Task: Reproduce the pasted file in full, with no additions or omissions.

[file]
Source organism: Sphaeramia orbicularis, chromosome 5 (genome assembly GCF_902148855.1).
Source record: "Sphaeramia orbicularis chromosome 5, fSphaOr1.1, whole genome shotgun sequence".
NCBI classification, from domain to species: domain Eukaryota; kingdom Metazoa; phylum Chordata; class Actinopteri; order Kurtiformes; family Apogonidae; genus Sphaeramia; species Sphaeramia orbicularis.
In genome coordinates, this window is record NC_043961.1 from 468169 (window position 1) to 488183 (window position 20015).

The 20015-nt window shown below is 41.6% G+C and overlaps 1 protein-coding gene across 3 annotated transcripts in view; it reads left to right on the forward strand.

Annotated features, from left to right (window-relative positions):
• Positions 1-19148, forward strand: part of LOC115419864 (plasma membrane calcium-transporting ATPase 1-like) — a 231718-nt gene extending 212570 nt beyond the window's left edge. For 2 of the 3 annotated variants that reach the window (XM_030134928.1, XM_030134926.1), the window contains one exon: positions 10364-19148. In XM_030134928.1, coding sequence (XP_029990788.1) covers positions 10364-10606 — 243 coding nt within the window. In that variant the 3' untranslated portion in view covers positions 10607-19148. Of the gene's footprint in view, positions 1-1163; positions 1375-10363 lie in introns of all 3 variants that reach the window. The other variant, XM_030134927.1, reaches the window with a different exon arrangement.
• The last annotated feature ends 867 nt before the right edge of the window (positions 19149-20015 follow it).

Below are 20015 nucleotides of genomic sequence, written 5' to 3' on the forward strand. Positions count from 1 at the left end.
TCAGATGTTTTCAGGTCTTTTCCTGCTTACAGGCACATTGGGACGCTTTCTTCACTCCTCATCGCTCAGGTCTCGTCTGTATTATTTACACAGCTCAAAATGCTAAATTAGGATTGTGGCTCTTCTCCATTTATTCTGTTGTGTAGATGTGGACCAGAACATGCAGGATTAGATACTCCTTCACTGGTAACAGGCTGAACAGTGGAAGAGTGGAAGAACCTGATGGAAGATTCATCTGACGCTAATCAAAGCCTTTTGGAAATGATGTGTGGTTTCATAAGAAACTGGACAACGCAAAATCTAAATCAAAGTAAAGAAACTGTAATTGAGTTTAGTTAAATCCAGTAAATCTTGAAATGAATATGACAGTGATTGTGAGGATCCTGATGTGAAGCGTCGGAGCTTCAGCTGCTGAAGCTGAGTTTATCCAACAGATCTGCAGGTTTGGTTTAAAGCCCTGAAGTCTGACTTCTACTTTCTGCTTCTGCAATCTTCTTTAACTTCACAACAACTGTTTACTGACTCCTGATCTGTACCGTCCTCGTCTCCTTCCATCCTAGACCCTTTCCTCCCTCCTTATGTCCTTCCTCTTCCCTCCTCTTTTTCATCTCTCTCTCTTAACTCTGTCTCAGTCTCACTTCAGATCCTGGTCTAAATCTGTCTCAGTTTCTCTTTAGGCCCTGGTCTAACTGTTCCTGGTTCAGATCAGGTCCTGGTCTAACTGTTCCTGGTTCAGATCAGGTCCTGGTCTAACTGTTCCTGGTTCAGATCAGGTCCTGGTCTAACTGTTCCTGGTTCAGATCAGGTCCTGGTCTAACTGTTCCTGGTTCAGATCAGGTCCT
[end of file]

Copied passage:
Source organism: Sphaeramia orbicularis, chromosome 5 (genome assembly GCF_902148855.1).
Source record: "Sphaeramia orbicularis chromosome 5, fSphaOr1.1, whole genome shotgun sequence".
NCBI classification, from domain to species: domain Eukaryota; kingdom Metazoa; phylum Chordata; class Actinopteri; order Kurtiformes; family Apogonidae; genus Sphaeramia; species Sphaeramia orbicularis.
In genome coordinates, this window is record NC_043961.1 from 468169 (window position 1) to 488183 (window position 20015).

The 20015-nt window shown below is 41.6% G+C and overlaps 1 protein-coding gene across 3 annotated transcripts in view; it reads left to right on the forward strand.

Annotated features, from left to right (window-relative positions):
• Positions 1-19148, forward strand: part of LOC115419864 (plasma membrane calcium-transporting ATPase 1-like) — a 231718-nt gene extending 212570 nt beyond the window's left edge. For 2 of the 3 annotated variants that reach the window (XM_030134928.1, XM_030134926.1), the window contains one exon: positions 10364-19148. In XM_030134928.1, coding sequence (XP_029990788.1) covers positions 10364-10606 — 243 coding nt within the window. In that variant the 3' untranslated portion in view covers positions 10607-19148. Of the gene's footprint in view, positions 1-1163; positions 1375-10363 lie in introns of all 3 variants that reach the window. The other variant, XM_030134927.1, reaches the window with a different exon arrangement.
• The last annotated feature ends 867 nt before the right edge of the window (positions 19149-20015 follow it).

Below are 20015 nucleotides of genomic sequence, written 5' to 3' on the forward strand. Positions count from 1 at the left end.
TCAGATGTTTTCAGGTCTTTTCCTGCTTACAGGCACATTGGGACGCTTTCTTCACTCCTCATCGCTCAGGTCTCGTCTGTATTATTTACACAGCTCAAAATGCTAAATTAGGATTGTGGCTCTTCTCCATTTATTCTGTTGTGTAGATGTGGACCAGAACATGCAGGATTAGATACTCCTTCACTGGTAACAGGCTGAACAGTGGAAGAGTGGAAGAACCTGATGGAAGATTCATCTGACGCTAATCAAAGCCTTTTGGAAATGATGTGTGGTTTCATAAGAAACTGGACAACGCAAAATCTAAATCAAAGTAAAGAAACTGTAATTGAGTTTAGTTAAATCCAGTAAATCTTGAAATGAATATGACAGTGATTGTGAGGATCCTGATGTGAAGCGTCGGAGCTTCAGCTGCTGAAGCTGAGTTTATCCAACAGATCTGCAGGTTTGGTTTAAAGCCCTGAAGTCTGACTTCTACTTTCTGCTTCTGCAATCTTCTTTAACTTCACAACAACTGTTTACTGACTCCTGATCTGTACCGTCCTCGTCTCCTTCCATCCTAGACCCTTTCCTCCCTCCTTATGTCCTTCCTCTTCCCTCCTCTTTTTCATCTCTCTCTCTTAACTCTGTCTCAGTCTCACTTCAGATCCTGGTCTAAATCTGTCTCAGTTTCTCTTTAGGCCCTGGTCTAACTGTTCCTGGTTCAGATCAGGTCCTGGTCTAACTGTTCCTGGTTCAGATCAGGTCCTGGTCTAACTGTTCCTGGTTCAGATCAGGTCCTGGTCTAACTGTTCCTGGTTCAGATCAGGTCCTGGTCTAACTGTTCCTGGTTCAGATCAGGTCCT